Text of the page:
During the Lebanon War last Summer, and ever since, just about every media source has reported that "most" (sometimes "the vast majority") of the 1,200 people killed in Lebanon during the Hezbollah-Israel war were civilians. At the time, I pointed out that reporters actually had no way of knowing this, and that their sources--Hezbollah and the Lebanese government--had the incentive to inflate civilian casualties and (especially with regard to Hezbollah) downplay terrorist casualties.
My GMU colleague Peter Berkowitz notes in a completely different context (i.e., not discussing the media at all) that Israeli military analysts believe that 750 Hezbollah fighters were killed in the war. That figure is consistent with analyses I've read in various Israeli media outlets, in all cases just discussing the successes and failures of the war, not indulging in media criticism.
If Israeli military and intelligence estimates are correct, a slew of corrections is in order. Moreover, it's an extraordinary achievement by the Israeli military: if indeed Israel managed to battle a non-uniformed force hiding in civilian urban areas for a month, with an extremely supportive civilian population, with this low a military-civilian casualty ration, I believe this would be unprecedented in modern warfare. Quite a difference from the (as yet unretracted?) claims of the Juan Coles of the world that Israel was intentionally terrorizing the civilian population the better to permanently depopulate southern Lebanon, not to mention the Amnesty and Human Rights Watch claims of massive war crimes by Israel.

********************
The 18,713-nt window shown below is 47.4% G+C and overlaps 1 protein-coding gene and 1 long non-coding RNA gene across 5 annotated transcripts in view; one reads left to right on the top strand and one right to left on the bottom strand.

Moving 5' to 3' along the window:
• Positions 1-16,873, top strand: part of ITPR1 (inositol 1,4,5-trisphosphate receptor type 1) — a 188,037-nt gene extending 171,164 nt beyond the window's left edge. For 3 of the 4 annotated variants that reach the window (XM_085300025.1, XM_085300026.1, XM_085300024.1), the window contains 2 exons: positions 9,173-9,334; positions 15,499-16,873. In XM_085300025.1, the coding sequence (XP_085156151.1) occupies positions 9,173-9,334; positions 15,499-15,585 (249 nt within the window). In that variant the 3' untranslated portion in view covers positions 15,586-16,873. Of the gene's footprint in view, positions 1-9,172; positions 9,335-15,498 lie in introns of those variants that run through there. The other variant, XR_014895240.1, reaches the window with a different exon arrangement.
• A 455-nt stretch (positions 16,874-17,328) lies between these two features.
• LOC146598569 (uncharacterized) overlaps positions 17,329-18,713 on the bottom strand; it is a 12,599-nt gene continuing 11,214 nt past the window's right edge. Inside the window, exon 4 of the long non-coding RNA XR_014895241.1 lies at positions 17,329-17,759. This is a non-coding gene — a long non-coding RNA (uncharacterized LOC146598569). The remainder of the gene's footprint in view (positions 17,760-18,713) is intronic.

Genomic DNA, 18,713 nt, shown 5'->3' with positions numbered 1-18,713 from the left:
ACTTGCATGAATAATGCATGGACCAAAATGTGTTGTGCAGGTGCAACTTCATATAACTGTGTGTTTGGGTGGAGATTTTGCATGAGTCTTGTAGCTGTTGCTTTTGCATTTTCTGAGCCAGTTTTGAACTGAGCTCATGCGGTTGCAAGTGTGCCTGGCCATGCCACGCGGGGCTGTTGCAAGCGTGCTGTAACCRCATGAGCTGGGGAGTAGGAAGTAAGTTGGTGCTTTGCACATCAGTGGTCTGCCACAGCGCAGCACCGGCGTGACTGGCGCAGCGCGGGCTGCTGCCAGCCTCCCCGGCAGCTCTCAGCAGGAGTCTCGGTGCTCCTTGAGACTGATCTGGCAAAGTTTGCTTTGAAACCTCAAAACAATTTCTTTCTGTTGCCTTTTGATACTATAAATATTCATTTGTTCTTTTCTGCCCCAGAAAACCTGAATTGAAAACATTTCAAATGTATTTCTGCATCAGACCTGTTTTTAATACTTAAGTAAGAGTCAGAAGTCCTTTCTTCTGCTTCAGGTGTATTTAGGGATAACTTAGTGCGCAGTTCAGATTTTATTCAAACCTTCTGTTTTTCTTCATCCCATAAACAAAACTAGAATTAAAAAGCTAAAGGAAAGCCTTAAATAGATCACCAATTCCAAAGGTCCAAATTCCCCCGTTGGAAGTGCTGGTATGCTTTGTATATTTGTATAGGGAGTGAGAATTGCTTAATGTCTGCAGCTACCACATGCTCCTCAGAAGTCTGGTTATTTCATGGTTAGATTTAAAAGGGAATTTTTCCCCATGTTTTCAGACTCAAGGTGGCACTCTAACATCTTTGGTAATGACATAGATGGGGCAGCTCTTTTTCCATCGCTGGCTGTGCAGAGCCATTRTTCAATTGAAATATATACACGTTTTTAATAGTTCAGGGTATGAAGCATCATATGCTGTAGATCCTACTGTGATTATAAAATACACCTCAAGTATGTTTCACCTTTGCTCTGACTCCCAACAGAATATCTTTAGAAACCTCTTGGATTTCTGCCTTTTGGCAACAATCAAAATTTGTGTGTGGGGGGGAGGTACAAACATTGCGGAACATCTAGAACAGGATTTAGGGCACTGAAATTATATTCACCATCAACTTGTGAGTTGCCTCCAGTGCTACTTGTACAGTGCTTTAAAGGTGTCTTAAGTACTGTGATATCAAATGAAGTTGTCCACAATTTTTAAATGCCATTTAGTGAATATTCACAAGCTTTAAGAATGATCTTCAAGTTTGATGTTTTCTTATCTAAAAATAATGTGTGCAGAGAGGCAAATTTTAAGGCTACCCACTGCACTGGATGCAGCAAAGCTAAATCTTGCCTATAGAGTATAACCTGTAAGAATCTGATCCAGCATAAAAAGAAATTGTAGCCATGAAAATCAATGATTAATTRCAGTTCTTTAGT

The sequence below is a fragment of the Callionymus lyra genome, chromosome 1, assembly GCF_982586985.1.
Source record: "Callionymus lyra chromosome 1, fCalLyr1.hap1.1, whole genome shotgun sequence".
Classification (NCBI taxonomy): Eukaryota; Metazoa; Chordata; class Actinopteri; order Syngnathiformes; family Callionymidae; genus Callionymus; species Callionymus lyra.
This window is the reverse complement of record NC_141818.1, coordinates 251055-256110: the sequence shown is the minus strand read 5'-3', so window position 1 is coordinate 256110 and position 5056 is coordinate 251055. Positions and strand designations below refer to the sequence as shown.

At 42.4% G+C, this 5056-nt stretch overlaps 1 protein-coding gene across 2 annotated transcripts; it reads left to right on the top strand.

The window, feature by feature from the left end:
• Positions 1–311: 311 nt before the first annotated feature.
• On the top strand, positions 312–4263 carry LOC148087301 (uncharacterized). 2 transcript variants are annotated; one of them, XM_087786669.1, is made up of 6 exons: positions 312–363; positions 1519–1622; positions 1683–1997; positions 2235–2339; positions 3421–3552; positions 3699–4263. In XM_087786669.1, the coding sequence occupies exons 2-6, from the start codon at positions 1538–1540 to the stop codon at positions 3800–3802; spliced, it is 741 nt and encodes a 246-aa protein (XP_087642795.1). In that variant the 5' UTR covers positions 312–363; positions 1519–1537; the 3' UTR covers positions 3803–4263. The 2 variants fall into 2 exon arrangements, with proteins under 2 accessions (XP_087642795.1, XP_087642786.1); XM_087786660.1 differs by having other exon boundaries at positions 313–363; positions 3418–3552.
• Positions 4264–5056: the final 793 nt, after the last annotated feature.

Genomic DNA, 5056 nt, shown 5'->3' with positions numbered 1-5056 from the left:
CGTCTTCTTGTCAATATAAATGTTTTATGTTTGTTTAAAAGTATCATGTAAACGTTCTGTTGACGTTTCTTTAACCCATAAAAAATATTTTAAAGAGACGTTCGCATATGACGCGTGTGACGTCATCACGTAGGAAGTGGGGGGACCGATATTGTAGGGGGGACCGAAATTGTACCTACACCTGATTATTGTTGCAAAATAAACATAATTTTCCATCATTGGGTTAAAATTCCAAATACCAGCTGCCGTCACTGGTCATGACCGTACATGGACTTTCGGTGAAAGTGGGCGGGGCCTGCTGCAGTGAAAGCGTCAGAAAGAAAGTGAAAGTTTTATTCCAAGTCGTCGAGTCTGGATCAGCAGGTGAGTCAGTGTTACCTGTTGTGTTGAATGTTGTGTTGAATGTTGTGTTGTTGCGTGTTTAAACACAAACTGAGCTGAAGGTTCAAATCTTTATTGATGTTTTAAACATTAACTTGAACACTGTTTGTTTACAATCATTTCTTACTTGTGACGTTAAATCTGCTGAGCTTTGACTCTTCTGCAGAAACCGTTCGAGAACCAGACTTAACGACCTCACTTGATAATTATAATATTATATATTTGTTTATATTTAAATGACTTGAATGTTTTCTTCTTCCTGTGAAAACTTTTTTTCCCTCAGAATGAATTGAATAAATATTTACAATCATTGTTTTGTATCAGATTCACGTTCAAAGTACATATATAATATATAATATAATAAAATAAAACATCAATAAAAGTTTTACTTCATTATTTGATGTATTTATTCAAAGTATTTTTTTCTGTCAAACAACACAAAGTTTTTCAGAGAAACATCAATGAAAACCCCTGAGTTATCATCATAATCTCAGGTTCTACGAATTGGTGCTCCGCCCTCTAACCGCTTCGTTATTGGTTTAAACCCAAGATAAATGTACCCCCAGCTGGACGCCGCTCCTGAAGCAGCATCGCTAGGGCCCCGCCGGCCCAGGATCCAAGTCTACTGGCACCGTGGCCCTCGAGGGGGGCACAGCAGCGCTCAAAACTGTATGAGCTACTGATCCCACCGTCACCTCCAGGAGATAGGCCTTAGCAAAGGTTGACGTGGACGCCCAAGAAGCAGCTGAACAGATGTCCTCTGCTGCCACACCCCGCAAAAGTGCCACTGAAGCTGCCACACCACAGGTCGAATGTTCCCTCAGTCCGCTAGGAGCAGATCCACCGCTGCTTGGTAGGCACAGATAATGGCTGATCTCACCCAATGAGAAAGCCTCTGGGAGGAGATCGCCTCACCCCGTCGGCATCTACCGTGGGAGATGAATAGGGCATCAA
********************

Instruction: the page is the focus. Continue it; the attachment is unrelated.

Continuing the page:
I'm not going to open comments because they will inevitably turn, at best, into a rehashing of last Summer's debate over the war, but if readers email me links that seem to rebut the 750 figure, I'll be glad to link to them.
UPDATE: Michael Totten posted an interview yesterday with an active duty Israeli soldier who seems reasonably well-informed. That soldier gives the figure of 700-800 Hezbollah killed. The soldier also gives a lot of information of the sort the Israeli government should have gotten out, but didn't, such as Hezbollah firing missing from mosques.
Note that I have no way to vouch for the Israeli statistics, but they do seem to be the product of Israeli post-war analysis, not a propaganda campaign (the time to do that would have been last Summer, but Israelis seem almost incapable of managing p.r.) Regardless, these figures are certainly not less plausible than the figures the media obtained last Summer from "Lebanese sources," which they repeated uncritically.